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Materials Science

LLNL an OPCW-designated lab for biomedical samples

In addition to maintaining its Organization for the Prohibition of Chemical Weapons (OPCW) laboratory designation for analyzing suspect environmental samples, LLNL also is an OPCW-designated laboratory for the analysis of biomedical samples. (See "Lab earns 'A' in OPCW test) In this instance, OPCW inspectors have the ability to collect biomedical samples for cases of…

Addressing electrolyte composition effects in CO2 electroreduction

The electrochemical conversion of CO2 into chemical fuels and other commodity products is an attractive strategy for mitigating carbon emissions while offsetting the use of fossil resources. Nevertheless, the adoption of such approaches in industrial settings has been limited by the poor efficiency and selectivity of the electrochemical cells that are used to drive CO2…

Formation of high-purity uranium via laser-induced thermal decomposition

Producing gram quantities of uranium metal in a controlled manner by traditional methods is challenging due to the complex chemistry of precursor material and extreme thermal requirements. In a recent study, LLNL researchers demonstrated a novel approach that combines modeling and an advanced experimental technique for extracting uranium from a uranium-containing compound…

Simulations, high-speed videos help researchers see crack formation in 3D-printed tungsten in real time

Boasting the highest melting and boiling points of all known elements, tungsten has become a popular choice for applications involving extreme temperatures, including lightbulb filaments, arc welding, radiation shielding and, more recently, as plasma-facing material in fusion reactors such as the ITER Tokamak. However, tungsten’s inherent brittleness, and the microcracking…

Lab steps on the gas to enhance chemical production

To optimize catalyst performance, a team of scientists from Lawrence Livermore National Laboratory (LLNL) and collaborators has developed a detailed understanding of the effect of pretreatment-induced nanoscale structural and compositional changes on catalyst activity and long-term stability. The research could make the production of the important industrial feedstock…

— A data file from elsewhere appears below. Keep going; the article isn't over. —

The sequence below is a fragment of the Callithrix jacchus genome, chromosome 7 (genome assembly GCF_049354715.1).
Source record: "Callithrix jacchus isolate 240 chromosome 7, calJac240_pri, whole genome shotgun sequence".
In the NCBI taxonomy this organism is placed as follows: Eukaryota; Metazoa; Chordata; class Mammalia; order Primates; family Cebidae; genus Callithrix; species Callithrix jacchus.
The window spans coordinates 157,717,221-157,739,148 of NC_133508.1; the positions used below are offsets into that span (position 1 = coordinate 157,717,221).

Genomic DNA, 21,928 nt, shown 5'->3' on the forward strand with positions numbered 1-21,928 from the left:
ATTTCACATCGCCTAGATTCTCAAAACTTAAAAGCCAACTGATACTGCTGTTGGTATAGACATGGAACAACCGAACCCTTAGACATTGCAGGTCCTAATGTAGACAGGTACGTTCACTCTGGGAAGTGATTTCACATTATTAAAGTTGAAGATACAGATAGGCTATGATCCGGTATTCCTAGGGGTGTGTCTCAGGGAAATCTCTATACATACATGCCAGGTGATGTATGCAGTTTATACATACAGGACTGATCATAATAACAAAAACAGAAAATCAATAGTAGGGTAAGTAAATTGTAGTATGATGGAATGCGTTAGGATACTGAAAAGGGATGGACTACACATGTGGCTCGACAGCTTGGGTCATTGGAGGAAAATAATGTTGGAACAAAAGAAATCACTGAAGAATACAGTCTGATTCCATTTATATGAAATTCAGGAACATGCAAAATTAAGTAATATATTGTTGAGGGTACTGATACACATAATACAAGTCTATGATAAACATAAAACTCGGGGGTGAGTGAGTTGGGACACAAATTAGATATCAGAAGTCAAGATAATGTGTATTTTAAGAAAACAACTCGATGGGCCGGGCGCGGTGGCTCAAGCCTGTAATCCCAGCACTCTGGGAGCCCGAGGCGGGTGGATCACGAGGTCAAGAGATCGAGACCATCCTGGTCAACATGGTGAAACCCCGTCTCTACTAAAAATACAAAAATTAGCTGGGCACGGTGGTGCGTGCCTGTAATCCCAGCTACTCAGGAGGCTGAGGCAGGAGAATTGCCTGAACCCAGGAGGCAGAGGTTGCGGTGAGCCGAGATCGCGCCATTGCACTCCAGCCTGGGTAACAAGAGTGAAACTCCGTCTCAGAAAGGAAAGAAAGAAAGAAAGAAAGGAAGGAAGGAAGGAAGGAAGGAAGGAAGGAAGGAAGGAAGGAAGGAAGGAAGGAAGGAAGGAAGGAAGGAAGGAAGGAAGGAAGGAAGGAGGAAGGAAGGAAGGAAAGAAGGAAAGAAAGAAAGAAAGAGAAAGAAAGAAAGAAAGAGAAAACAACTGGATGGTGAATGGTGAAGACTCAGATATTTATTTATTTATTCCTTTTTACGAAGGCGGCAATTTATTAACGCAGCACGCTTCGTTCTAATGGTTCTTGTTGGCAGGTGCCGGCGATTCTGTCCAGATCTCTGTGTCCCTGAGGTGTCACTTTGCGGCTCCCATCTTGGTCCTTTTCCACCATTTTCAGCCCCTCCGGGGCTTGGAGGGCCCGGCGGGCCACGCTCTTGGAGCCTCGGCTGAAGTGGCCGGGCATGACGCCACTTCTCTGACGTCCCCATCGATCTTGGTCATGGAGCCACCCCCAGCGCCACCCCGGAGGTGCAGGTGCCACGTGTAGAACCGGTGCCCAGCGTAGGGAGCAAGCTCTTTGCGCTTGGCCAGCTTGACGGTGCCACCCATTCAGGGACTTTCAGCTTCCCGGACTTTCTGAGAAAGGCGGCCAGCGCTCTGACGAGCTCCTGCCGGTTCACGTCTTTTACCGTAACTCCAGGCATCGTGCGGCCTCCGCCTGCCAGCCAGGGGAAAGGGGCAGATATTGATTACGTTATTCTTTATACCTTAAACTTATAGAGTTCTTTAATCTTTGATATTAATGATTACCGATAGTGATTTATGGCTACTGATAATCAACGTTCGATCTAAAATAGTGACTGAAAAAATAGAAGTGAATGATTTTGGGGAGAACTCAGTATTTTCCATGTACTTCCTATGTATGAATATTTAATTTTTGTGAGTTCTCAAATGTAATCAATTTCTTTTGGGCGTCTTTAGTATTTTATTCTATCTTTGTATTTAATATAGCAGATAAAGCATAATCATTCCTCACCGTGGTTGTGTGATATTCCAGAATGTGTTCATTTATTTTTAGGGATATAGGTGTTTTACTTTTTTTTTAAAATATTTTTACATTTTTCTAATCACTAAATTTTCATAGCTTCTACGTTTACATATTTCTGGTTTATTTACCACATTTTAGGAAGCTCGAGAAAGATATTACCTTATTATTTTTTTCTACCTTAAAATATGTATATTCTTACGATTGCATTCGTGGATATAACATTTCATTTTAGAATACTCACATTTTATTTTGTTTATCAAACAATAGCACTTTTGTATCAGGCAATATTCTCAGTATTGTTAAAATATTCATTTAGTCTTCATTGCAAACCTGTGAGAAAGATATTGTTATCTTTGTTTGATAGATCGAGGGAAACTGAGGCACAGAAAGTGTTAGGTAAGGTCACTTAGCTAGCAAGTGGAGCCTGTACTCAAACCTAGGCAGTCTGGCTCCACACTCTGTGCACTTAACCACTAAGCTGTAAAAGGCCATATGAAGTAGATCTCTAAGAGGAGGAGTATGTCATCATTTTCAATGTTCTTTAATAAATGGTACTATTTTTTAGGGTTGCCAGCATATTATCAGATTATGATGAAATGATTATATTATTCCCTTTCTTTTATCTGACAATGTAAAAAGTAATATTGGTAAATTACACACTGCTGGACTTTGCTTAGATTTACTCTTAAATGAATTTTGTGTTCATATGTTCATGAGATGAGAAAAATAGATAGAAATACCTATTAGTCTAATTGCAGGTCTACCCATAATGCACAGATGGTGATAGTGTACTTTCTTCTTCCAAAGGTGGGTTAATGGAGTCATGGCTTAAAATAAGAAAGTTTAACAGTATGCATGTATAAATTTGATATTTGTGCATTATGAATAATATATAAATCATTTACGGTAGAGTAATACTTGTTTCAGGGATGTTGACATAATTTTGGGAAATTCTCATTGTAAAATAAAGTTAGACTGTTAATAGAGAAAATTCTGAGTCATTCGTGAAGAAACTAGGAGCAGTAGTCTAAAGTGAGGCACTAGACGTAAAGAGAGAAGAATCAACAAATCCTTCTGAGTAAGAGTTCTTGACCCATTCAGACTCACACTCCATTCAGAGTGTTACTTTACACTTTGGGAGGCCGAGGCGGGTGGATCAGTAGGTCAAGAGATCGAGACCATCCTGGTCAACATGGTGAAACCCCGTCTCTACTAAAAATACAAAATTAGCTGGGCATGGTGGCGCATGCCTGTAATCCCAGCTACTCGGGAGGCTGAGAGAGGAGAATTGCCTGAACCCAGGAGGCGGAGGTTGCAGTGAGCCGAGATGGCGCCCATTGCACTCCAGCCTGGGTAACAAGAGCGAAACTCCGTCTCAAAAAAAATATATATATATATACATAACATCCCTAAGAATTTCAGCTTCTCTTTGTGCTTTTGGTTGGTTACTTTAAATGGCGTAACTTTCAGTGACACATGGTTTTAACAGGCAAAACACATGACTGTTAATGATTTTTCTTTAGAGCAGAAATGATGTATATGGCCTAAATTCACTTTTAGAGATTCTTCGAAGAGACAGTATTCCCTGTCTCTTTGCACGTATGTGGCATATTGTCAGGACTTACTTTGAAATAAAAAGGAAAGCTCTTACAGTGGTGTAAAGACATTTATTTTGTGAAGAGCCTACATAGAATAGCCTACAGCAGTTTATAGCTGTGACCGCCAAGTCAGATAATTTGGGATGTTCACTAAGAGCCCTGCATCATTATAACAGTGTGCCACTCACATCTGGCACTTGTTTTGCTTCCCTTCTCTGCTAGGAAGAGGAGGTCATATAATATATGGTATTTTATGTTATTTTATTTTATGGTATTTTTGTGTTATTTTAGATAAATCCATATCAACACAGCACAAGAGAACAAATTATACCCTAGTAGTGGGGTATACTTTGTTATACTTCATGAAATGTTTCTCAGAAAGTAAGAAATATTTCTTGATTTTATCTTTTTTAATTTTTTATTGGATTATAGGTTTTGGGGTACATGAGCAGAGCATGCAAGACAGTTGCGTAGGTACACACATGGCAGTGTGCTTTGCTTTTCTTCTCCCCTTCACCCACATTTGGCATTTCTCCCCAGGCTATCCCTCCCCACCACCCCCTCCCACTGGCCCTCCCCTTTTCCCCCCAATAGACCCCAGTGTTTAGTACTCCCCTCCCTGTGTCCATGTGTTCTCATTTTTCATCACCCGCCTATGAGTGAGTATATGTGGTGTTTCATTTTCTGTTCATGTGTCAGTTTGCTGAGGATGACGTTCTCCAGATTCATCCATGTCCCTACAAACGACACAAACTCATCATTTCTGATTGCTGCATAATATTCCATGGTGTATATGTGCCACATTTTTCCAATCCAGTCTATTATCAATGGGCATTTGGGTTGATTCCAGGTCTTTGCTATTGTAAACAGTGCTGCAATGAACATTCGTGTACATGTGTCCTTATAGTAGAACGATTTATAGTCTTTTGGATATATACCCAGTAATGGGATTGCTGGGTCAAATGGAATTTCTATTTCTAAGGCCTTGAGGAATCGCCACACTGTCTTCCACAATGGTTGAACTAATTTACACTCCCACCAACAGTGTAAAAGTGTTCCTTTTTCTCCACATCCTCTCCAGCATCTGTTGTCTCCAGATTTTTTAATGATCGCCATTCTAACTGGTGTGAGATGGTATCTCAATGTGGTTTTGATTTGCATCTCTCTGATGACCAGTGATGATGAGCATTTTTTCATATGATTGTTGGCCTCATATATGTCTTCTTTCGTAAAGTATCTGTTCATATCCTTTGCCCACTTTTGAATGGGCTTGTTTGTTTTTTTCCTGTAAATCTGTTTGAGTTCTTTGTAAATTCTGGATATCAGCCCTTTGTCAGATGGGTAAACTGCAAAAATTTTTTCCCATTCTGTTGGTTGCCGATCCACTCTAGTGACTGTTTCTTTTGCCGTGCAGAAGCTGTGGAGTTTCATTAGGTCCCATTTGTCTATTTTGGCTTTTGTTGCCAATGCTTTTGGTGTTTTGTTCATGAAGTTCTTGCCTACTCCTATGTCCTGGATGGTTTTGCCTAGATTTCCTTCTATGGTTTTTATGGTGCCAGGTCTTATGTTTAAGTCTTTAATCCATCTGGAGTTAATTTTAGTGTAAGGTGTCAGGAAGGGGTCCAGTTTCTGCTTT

Wheels keep turning on innovations for clean vehicles

The Co-Optima FY19 Year in Review report released by the U.S. Department of Energy (DOE) describes recent accomplishments to improve efficiency while reducing emissions and cost for the entire on-road fleet of combustion-powered vehicles under the Co-Optimization of Fuels & Engines program. Lawrence Livermore National Laboratory (LLNL) is playing a key role in this…

R&D 100 Winner: Expanding Embolization Success

Scientists from Livermore and Texas A&M University, along with California-based startup Shape Memory Medical, Inc., have improved upon existing technologies with the IMPEDE® embolization plug, winner of a 2019 R&D 100 Award.

Compressive shearing may start life on other planets

Massive compressive shearing forces generated by the tidal pull of Jupiter-like planets on their rocky ice-covered moons may form a natural reactor that drives simple amino acids to polymerize into larger compounds. These extreme mechanical forces strongly enhance molecule condensation reactions, opening a new arena of possibilities for the chemical origins of life on…

LLNL researchers achieve greater understanding of color origins in low-power electronic displays

Today’s low-power, electronic ink displays such as e-book readers produce text through a process called electrophoretic deposition (EPD). Each pixel of the display contains charged black and white particles suspended in a liquid solvent. These particles are moved by electrodes embedded in the devices, causing particles to stick to the electrodes to form words or images…

3D nanometer-thin membrane borrows from biology